FCC May Start Charging $225 To Review Complaints



/ 2 months ago

FCC Vote to Kill Net Neutrality–Releases Video Mocking Advocates

FCC May Start Charging $225 To Review Complaints

I think it’s fairly safe to say that in America, there isn’t much love for the FCC. After their dirty tactics in the removal of Net Neutrality last November, people have been making their thoughts pretty clear that more people than not would rather see it reinstated.

The move has seen the FCC flooded with complaints and comments asking for it to be reinstated. In a report via Mashable, however, the FCC might be about to make a move that will anger people even more.

Due to the number of complaints and comments received, the FCC is looking into charging consumers for their problem to be reviewed. Essentially, they’ll look into your issue, but you might have to start paying them for it!

Proposed Changes

In a proposed change to how they review comments, the FCC is today going to vote whether to start charging to actually read what you have to say. Yes, the system that is there to supposedly protect Americans may charge for the privilege of complaining or criticising it. The figure being touted at the moment is around $225 which is clearly a fairly hefty sum. I’d have perhaps been a little more forgiving if it was less than $50, but this is just ridiculous!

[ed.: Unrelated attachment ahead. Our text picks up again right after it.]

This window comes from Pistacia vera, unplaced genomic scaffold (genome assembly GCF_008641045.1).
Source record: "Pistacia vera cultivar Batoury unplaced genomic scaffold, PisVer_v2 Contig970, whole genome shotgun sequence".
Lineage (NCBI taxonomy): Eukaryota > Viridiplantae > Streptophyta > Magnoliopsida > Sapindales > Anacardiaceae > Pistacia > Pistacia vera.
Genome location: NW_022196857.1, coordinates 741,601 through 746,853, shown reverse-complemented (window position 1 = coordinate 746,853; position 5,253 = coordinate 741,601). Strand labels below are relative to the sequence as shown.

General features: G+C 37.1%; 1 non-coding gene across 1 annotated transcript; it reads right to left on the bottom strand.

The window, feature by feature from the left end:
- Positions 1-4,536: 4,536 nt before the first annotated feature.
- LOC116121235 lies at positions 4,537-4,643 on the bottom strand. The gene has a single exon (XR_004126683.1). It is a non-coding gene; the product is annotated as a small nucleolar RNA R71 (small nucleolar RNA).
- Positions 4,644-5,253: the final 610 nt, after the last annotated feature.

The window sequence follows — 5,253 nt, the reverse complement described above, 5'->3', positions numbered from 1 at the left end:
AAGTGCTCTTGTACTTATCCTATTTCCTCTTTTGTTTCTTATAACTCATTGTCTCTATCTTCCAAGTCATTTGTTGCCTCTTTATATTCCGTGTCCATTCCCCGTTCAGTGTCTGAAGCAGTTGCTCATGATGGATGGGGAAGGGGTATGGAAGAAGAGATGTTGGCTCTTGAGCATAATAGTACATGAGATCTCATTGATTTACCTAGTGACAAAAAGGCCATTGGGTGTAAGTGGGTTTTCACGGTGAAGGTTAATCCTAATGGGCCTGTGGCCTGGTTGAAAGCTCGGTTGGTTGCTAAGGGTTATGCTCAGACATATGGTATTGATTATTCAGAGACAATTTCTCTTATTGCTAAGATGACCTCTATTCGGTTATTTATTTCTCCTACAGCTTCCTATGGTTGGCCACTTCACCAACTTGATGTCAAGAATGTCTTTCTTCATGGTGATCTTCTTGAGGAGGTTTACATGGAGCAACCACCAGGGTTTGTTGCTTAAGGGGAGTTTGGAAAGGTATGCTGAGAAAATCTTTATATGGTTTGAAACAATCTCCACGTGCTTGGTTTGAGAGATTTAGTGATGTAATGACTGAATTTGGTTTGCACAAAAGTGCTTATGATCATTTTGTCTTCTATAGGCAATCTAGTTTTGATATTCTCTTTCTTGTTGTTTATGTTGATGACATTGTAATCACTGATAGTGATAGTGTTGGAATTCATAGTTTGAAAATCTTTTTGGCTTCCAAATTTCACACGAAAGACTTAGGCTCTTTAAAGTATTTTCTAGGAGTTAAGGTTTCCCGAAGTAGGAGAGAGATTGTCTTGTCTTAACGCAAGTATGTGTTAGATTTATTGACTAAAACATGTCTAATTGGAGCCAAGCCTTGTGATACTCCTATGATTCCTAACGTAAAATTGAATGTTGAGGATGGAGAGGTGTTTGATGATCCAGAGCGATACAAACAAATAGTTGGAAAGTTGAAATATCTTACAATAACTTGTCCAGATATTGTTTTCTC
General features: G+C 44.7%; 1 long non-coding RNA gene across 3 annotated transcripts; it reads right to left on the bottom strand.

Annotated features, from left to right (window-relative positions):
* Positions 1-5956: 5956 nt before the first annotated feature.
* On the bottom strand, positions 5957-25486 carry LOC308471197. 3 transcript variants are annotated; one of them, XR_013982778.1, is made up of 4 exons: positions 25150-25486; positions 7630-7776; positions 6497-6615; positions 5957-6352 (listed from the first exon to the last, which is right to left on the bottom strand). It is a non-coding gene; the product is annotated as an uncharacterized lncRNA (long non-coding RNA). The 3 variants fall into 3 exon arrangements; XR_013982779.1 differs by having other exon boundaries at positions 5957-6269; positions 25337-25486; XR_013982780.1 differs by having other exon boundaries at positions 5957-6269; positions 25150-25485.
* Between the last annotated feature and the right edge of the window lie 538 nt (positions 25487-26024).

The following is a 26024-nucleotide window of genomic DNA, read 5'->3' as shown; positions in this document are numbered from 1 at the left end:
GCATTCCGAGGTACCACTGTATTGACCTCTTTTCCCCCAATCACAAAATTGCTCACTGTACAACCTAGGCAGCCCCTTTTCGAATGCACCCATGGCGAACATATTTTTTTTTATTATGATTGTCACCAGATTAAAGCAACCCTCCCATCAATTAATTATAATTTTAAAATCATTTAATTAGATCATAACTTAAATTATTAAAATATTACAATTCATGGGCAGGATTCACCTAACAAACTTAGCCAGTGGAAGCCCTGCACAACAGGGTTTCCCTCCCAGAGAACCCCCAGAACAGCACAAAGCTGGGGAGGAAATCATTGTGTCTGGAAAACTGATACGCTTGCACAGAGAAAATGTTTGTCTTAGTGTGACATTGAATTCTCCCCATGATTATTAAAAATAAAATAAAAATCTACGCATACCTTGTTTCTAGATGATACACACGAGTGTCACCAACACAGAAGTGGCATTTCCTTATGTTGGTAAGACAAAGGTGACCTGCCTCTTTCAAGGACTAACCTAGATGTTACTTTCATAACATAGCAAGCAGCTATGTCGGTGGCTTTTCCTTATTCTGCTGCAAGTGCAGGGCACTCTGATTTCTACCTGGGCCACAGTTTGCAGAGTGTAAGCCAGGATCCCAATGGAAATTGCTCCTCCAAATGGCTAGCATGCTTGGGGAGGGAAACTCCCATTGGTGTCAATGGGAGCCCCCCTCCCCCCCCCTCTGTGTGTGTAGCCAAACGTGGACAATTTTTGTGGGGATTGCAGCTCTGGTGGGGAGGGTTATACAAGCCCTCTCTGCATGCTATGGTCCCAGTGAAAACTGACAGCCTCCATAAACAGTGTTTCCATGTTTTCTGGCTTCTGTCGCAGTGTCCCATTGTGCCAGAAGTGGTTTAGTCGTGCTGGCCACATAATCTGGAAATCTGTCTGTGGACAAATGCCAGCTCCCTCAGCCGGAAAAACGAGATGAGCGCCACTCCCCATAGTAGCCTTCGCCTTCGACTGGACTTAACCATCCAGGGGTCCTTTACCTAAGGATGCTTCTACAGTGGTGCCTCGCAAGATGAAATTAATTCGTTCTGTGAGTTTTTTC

Canada Officially Strengthens Commitment to Net Neutrality

Just to play Devil’s Advocate, there is a thin, slender bit of legitimacy to this. Since the repeal of Net Neutrality, the Federal Communications Commision has been literally flooded with people wishing to make their thoughts known. As such, they are dealing with what is likely significantly more inboxes than usual. That is, however, the limit of my understanding.

Making A Rod For Their Own Back

As far as I’m concerned, when the FCC repealed Net Neutrality they knew people were not going to be happy. As such, in terms of the complaints and comments, they essentially made a rod for their own back. To want to start charging people to complain or comment seems very draconian to me. Imagine in the UK if Ofcom decided to do that for every complaint?

We will keep you up to date with any further news regarding this. For Americans, however, this is again, not great news from the FCC.

What do you think? – Let us know in the comments!

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